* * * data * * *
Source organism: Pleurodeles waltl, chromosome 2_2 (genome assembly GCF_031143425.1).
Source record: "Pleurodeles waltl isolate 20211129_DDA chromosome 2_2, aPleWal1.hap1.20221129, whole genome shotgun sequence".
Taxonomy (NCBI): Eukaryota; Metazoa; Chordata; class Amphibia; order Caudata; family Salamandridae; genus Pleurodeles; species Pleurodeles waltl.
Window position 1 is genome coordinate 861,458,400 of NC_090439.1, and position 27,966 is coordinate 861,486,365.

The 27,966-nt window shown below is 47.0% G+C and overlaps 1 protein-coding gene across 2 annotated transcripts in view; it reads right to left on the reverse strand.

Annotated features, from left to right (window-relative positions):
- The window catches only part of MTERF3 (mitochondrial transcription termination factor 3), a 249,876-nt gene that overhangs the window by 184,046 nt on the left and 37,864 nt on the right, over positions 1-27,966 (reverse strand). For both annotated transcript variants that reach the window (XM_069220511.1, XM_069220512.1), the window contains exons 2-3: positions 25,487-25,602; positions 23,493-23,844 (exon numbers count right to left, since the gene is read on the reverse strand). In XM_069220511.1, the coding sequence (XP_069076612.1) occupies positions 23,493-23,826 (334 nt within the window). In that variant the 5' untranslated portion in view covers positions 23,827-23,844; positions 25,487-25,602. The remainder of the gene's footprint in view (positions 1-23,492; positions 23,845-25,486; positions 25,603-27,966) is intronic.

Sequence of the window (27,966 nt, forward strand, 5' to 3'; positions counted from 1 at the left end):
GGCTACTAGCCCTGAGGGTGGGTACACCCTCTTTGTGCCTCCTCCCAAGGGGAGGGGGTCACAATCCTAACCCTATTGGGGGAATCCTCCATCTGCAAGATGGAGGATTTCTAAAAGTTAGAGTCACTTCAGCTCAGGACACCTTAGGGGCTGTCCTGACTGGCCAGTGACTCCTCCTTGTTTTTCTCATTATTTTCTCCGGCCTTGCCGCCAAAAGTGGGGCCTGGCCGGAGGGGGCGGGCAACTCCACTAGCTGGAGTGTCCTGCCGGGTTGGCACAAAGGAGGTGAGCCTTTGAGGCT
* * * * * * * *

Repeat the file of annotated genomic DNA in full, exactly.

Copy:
Source organism: Pleurodeles waltl, chromosome 2_2 (genome assembly GCF_031143425.1).
Source record: "Pleurodeles waltl isolate 20211129_DDA chromosome 2_2, aPleWal1.hap1.20221129, whole genome shotgun sequence".
Taxonomy (NCBI): Eukaryota; Metazoa; Chordata; class Amphibia; order Caudata; family Salamandridae; genus Pleurodeles; species Pleurodeles waltl.
Window position 1 is genome coordinate 861,458,400 of NC_090439.1, and position 27,966 is coordinate 861,486,365.

The 27,966-nt window shown below is 47.0% G+C and overlaps 1 protein-coding gene across 2 annotated transcripts in view; it reads right to left on the reverse strand.

Annotated features, from left to right (window-relative positions):
- The window catches only part of MTERF3 (mitochondrial transcription termination factor 3), a 249,876-nt gene that overhangs the window by 184,046 nt on the left and 37,864 nt on the right, over positions 1-27,966 (reverse strand). For both annotated transcript variants that reach the window (XM_069220511.1, XM_069220512.1), the window contains exons 2-3: positions 25,487-25,602; positions 23,493-23,844 (exon numbers count right to left, since the gene is read on the reverse strand). In XM_069220511.1, the coding sequence (XP_069076612.1) occupies positions 23,493-23,826 (334 nt within the window). In that variant the 5' untranslated portion in view covers positions 23,827-23,844; positions 25,487-25,602. The remainder of the gene's footprint in view (positions 1-23,492; positions 23,845-25,486; positions 25,603-27,966) is intronic.

Sequence of the window (27,966 nt, forward strand, 5' to 3'; positions counted from 1 at the left end):
GGCTACTAGCCCTGAGGGTGGGTACACCCTCTTTGTGCCTCCTCCCAAGGGGAGGGGGTCACAATCCTAACCCTATTGGGGGAATCCTCCATCTGCAAGATGGAGGATTTCTAAAAGTTAGAGTCACTTCAGCTCAGGACACCTTAGGGGCTGTCCTGACTGGCCAGTGACTCCTCCTTGTTTTTCTCATTATTTTCTCCGGCCTTGCCGCCAAAAGTGGGGCCTGGCCGGAGGGGGCGGGCAACTCCACTAGCTGGAGTGTCCTGCCGGGTTGGCACAAAGGAGGTGAGCCTTTGAGGCT